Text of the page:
Authors

Mathew C Casimiro, Department of Cancer Biology and Medical Oncology, Kimmel Cancer Center, Thomas Jefferson UniversityFollow
Gabriele Disante, Department of Cancer Biology, Thomas Jefferson UniversityFollow
Marco Crosariol, Sidney Kimmel Cancer Center; Departments of Cancer Biology, Thomas Jefferson University and Hospital
Emanuele Loro, Sidney Kimmel Cancer Center; Departments of Cancer Biology, Thomas Jefferson University and Hospital
William Dampier, Center for Integrated Bioinformatics, School of Biomedical Engineering, Science and Health Systems, Drexel University
Adam Ertel, Kimmel Cancer Center, Department of Cancer Biology, Thomas Jefferson University, Philadelphia, PAFollow
Zuoren Yu, Sidney Kimmel Cancer Center; Departments of Cancer Biology, Thomas Jefferson University and Hospital
Elizabeth A Saria, Center for Molecular Medicine, University of Connecticut Health Center
Alexandros Papanikolaou, Center for Molecular Medicine, University of Connecticut Health Center
Z Li, Department of Cancer Biology, Kimmel Cancer Center, Thomas Jefferson UniversityFollow
Chenguang Wang, Kimmel Cancer Center, Thomas Jefferson UniversityFollow
Sankar Addya, Kimmel Cancer Center, Department of Cancer Biology, Jefferson Medical College, Thomas Jefferson University, Philadelphia, PennsylvaniaFollow
Michael P. Lisanti, Thomas Jefferson UniversityFollow
Paolo Fortina, Thomas Jefferson UniversityFollow
Robert D Cardiff, Department of Pathology and Laboratory Medicine, UC Davis Center for Comparative Medicine, University of California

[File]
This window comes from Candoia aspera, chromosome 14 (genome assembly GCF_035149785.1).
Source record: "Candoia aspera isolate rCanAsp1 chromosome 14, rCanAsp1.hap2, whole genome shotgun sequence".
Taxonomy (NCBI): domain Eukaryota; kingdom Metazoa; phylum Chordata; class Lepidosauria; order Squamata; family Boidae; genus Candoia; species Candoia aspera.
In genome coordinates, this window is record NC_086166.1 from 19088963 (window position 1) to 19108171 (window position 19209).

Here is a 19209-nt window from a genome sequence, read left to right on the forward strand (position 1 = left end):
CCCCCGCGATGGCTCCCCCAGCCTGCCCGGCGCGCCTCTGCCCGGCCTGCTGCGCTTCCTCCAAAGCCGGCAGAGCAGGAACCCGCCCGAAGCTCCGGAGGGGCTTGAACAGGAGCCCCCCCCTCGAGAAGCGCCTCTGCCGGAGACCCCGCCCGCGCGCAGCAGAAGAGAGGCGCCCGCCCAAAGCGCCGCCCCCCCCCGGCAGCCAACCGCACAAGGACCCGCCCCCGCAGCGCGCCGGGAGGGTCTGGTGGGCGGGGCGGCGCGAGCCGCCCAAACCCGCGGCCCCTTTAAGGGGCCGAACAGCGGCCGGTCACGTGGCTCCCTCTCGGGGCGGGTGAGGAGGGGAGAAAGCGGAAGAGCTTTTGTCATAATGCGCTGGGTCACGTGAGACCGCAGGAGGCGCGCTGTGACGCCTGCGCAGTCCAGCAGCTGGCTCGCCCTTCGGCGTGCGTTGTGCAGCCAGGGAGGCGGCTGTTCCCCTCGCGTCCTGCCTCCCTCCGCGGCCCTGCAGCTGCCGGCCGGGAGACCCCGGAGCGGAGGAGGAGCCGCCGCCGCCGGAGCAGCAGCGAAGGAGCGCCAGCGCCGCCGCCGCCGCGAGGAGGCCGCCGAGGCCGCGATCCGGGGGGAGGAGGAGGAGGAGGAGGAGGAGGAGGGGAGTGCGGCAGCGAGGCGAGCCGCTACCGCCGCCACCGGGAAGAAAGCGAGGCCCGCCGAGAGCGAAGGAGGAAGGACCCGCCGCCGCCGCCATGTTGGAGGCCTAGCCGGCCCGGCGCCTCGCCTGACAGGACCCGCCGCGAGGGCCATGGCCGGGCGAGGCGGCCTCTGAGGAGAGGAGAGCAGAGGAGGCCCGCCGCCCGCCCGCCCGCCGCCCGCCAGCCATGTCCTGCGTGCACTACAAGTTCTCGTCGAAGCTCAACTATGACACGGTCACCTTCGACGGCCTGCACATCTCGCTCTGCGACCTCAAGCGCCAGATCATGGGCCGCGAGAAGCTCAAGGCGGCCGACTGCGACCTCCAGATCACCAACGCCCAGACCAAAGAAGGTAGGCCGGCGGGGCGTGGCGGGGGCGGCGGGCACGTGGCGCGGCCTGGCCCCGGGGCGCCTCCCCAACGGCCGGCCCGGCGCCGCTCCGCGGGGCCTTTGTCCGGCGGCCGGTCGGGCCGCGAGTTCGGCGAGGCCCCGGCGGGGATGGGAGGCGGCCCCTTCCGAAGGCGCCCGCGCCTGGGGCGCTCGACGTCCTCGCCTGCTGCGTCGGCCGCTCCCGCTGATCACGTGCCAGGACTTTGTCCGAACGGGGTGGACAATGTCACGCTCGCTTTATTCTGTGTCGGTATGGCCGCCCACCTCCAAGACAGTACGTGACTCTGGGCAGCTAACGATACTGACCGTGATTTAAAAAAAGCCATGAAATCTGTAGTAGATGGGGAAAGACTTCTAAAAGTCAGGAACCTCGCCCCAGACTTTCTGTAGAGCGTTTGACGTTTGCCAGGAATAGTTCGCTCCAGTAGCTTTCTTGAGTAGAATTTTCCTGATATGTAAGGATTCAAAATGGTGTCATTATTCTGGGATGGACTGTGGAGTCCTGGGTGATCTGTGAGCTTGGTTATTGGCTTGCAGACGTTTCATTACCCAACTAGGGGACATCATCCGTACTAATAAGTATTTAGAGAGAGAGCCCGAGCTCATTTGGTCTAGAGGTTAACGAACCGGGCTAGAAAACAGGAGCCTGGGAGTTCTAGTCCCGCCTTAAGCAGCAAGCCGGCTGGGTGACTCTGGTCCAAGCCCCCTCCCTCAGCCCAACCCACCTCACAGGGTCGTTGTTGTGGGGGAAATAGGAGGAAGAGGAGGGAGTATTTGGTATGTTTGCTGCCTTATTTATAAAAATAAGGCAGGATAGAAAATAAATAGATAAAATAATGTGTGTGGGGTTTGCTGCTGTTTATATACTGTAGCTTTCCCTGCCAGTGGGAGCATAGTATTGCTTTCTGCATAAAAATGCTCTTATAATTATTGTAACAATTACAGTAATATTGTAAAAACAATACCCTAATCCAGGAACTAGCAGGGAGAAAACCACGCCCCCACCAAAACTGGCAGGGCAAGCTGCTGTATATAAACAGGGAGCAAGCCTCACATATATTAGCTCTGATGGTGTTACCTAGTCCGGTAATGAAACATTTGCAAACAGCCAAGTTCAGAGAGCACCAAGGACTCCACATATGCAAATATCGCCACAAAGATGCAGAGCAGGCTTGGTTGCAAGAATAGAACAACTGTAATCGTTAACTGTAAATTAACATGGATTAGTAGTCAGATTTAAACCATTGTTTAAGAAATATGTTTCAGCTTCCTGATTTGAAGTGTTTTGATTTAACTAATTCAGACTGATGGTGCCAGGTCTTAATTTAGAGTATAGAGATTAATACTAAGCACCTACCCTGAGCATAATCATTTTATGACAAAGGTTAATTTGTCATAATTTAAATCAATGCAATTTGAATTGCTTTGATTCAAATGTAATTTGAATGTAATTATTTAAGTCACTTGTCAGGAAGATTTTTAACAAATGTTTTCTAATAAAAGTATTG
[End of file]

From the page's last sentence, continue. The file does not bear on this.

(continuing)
Aydin Tozeren, Center for Integrated Bioinformatics, School of Biomedical Engineering, Science and Health Systems, Drexel University
Erik S Knudsen, Kimmel Cancer Center, Department of Cancer Biology, Thomas Jefferson University, Philadelphia, PAFollow
Andrew Arnold, Center for Molecular Medicine, University of Connecticut Health Center
Richard Pestell, Sidney Kimmel Cancer Center; Medical Oncology, Departments of Cancer Biology, Thomas Jefferson University and Hospital; Kazan Federal UniversityFollow

Document Type

Article

Publication Date

4-20-2015

Comments

This article has been peer reviewed. It was published in: Oncotarget.

Volume 6, Issue 11, 2015, Pages 8525-8538.

The published version is available at http://www.impactjournals.com/oncotarget/index.php?journal=oncotarget&page=article&op=view&path[]=3267

Copyright © 2015 The Authors

Abstract

Cyclin D1 is an important molecular driver of human breast cancer but better understanding of its oncogenic mechanisms is needed, especially to enhance efforts in targeted therapeutics. Currently, pharmaceutical initiatives to inhibit cyclin D1 are focused on the catalytic component since the transforming capacity is thought to reside in the cyclin D1/CDK activity. We initiated the following study to directly test the oncogenic potential of catalytically inactive cyclin D1 in an in vivo mouse model that is relevant to breast cancer. Herein, transduction of cyclin D1-/- mouse embryonic fibroblasts (MEFs) with the kinase dead KE mutant of cyclin D1 led to aneuploidy, abnormalities in mitotic spindle formation, autosome amplification, and chromosomal instability (CIN) by gene expression profiling. Acute transgenic expression of either cyclin D1WT or cyclin D1KE in the mammary gland was sufficient to induce a high CIN score within 7 days. Sustained expression of cyclin D1KE induced mammary adenocarcinoma with similar kinetics to that of the wild-type cyclin D1. ChIP-Seq studies demonstrated recruitment of cyclin D1WT and cyclin D1KE to the genes governing CIN. We conclude that the CDK-activating function of cyclin D1 is not necessary to induce either chromosomal instability or mammary tumorigenesis.

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